This article first published on November 21, 2013 is in relevance to the recent Florida mass shooting. What could be the underlying reason in this dramatic increase of shootings in the US?
“While the data about the ever-increasing random shootings is important, it doesn’t mean spit unless someone in a position of power is willing to seriously question what is causing the violent behavior. A beginning point might be to ask if there is a common denominator among the shooters.”
By Kelly Patricia O’Meara
The U.S. Attorney General, Eric Holder, recently announced that the rate of mass shootings in the U.S. is increasing. Although the information could hardly come as a surprise to most Americans, what is interesting is that the nation’s top cop provided no clues as to what may be causing this severe increase in deadly violent acts.
As Holder reported, the annual number of mass-shooting incidents in the U.S. has tripled since 2009 and, remarkably, the average number of shootings has increased from 5 per year before 2009 to 15 per year since.
While the data about the ever-increasing random shootings is important, it doesn’t mean spit unless someone in a position of power is willing to seriously question what is causing the violent behavior. A beginning point might be to ask if there is a common denominator among the shooters.
For instance, at the same time that mass-shootings have increased in the U.S., so has the use of prescription psychiatric drugs. If one considers this list of well-publicized shootings between 1999 and 2013, it is clearly evident that the majority of these shooters were either taking, or strongly suspected of taking, mind-altering psychiatric drugs.
The data that reinforce the psychiatric drugs and violence connection is overwhelming.
- A PLOS One study, based on FDA adverse event drug data, authored by Thomas J. Moore, Joseph Glenmullen and Curt D. Furberg, found that “acts of violence towards others are a genuine and serious adverse drug event associated with a relatively small group of drugs.” Verenicline (Chantix) and antidepressants with serotonergic effects were the most strongly and consistently implicated drugs.
- Psychiatrists prescribe antipsychotic drugs to children in one third of all visits, which is three times higher than during the 1990′s, and nearly 90 percent of those prescriptions written between 2005 and 2009 were prescribed for something other than what the Food and Drug Administration approved them for. Antipsychotics have been described as a chemical lobotomy because of their ability to disable normal brain function.
- Emergency Room visits involving nonmedical use of Central Nervous System Stimulants (CNS) among adults aged 18-34 increased from 5,605 in 2005 to 22,949 in 2011. CNS drugs include prescription ADHD drugs.
- According to IMS Health, there has been a 22% increase in the number of Americans on psychiatric drugs since 2002, with over 77 million people currently taking them—that’s one in four Americans.
- A total of 8.2 million children under 18 are taking psychiatric drugs in the U.S.
- There are over 40 million Americans taking antidepressants – a 15% increase since 2002. Of these, 2 million are children under 18.
- Since 2002, the number of Americans on ADHD drugs has gone up by 94% with over 10 million currently taking them.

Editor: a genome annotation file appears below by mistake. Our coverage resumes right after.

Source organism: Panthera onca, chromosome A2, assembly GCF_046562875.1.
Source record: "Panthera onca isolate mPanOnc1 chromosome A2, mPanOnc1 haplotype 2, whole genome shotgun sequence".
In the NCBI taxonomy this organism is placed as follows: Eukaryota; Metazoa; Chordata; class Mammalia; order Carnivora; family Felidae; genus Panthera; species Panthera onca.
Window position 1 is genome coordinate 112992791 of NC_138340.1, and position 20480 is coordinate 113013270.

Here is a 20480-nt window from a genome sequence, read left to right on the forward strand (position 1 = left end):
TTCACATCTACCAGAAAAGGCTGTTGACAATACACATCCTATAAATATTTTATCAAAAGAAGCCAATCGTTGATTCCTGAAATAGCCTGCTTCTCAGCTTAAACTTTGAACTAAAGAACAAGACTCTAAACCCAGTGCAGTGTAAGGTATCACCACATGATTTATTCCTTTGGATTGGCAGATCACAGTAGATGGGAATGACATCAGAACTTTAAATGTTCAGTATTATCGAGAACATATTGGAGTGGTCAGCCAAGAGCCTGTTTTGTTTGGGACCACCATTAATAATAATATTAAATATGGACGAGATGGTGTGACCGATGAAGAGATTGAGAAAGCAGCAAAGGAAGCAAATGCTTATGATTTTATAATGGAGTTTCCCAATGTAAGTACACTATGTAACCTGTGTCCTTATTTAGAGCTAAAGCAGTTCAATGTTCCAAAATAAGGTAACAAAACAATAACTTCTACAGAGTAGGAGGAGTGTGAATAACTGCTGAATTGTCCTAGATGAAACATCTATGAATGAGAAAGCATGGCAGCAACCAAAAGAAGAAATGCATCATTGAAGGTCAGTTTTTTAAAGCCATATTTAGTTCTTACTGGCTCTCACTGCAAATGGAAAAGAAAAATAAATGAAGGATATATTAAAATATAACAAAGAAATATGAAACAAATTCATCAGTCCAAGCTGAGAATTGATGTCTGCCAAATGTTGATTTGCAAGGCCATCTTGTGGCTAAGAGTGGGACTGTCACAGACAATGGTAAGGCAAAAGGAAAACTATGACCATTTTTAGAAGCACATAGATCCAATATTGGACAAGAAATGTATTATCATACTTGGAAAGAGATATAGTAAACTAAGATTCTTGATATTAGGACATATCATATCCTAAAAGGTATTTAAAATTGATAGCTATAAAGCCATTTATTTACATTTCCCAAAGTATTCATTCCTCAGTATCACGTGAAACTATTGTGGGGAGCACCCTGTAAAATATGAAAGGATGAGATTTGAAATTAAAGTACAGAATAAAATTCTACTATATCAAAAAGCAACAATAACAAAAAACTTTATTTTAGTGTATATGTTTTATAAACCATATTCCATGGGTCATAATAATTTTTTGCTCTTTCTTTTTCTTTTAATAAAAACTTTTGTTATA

- According to the CDC, 11 percent of school-age children have been diagnosed with ADHD and there are now 4.7 million children under 18 in the U.S. taking ADHD drugs, per IMS Health.
- The total number of Americans on antipsychotics has increased by 40% since 2002.
- All antidepressants carry the FDA’s “Black Box” warning, alerting the public that antidepressants may increase the risk of suicidal thinking and behavior in children and young adults. A “Black Box” warning is the FDA’s most serious prescription drug warning.
- Finally, the US military has seen an increase in the number of suicides, with a record 349 in 2012, far exceeding the number of American combat deaths. According to the Military Times, at least one in six service members (17%) is on some form of psychiatric drug.
- According to the Defense Logistics Agency, between 2001 and 2009, the overall use of psychiatric drugs increased by 76%. During the same time, antidepressant use increased 40%.
Of course, these data are just a small sample of the publicly available information that law enforcement, and lawmakers, could utilize in an effort to understand what may be causing the increased number of shootings.
But despite these overwhelming data, to date, there still has been no investigation by state or federal lawmakers, or law enforcement agencies, into the possibility that the increased use of mind-altering psychiatric drugs may be the common thread in the increased violent behavior.
Until this issue is addressed the mass shootings will continue to increase, the carnage will continue and the hypocritical and hollow words of sympathy and condolence will fall from the mouths of those who had the power to make a difference but not the courage to simply ask a question.
Kelly Patricia O’Meara is an award winning former investigative reporter for the Washington Times, Insight Magazine, penning dozens of articles exposing the fraud of psychiatric diagnosis and the dangers of the psychiatric drugs She is also the author of the highly acclaimed book, Psyched Out: How Psychiatry Sells Mental Illness and Pushes Pills that Kill. Prior to working as an investigative journalist, O’Meara spent sixteen years on Capitol Hill as a congressional staffer to four Members of Congress.